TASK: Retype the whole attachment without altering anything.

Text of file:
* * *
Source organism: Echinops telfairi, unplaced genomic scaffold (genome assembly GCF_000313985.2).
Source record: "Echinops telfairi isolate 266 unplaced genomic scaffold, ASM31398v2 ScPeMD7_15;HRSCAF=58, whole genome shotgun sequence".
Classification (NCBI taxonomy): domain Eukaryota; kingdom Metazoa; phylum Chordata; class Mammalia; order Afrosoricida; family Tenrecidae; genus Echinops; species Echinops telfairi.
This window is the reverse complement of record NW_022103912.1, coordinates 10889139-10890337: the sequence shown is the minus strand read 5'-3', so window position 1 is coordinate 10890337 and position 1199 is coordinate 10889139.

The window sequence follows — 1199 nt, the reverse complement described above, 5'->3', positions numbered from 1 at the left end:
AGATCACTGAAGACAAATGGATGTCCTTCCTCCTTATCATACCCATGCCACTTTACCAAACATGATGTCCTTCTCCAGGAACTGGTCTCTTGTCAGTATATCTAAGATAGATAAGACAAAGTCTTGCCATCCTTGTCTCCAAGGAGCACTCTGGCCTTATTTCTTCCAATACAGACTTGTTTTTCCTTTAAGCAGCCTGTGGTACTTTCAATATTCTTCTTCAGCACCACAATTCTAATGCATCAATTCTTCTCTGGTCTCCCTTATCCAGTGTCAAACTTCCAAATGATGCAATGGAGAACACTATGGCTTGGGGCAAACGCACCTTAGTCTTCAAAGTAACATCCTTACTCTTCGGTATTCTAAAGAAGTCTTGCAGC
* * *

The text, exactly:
Source organism: Echinops telfairi, unplaced genomic scaffold (genome assembly GCF_000313985.2).
Source record: "Echinops telfairi isolate 266 unplaced genomic scaffold, ASM31398v2 ScPeMD7_15;HRSCAF=58, whole genome shotgun sequence".
Classification (NCBI taxonomy): domain Eukaryota; kingdom Metazoa; phylum Chordata; class Mammalia; order Afrosoricida; family Tenrecidae; genus Echinops; species Echinops telfairi.
This window is the reverse complement of record NW_022103912.1, coordinates 10889139-10890337: the sequence shown is the minus strand read 5'-3', so window position 1 is coordinate 10890337 and position 1199 is coordinate 10889139.

The window sequence follows — 1199 nt, the reverse complement described above, 5'->3', positions numbered from 1 at the left end:
AGATCACTGAAGACAAATGGATGTCCTTCCTCCTTATCATACCCATGCCACTTTACCAAACATGATGTCCTTCTCCAGGAACTGGTCTCTTGTCAGTATATCTAAGATAGATAAGACAAAGTCTTGCCATCCTTGTCTCCAAGGAGCACTCTGGCCTTATTTCTTCCAATACAGACTTGTTTTTCCTTTAAGCAGCCTGTGGTACTTTCAATATTCTTCTTCAGCACCACAATTCTAATGCATCAATTCTTCTCTGGTCTCCCTTATCCAGTGTCAAACTTCCAAATGATGCAATGGAGAACACTATGGCTTGGGGCAAACGCACCTTAGTCTTCAAAGTAACATCCTTACTCTTCGGTATTCTAAAGAAGTCTTGCAGC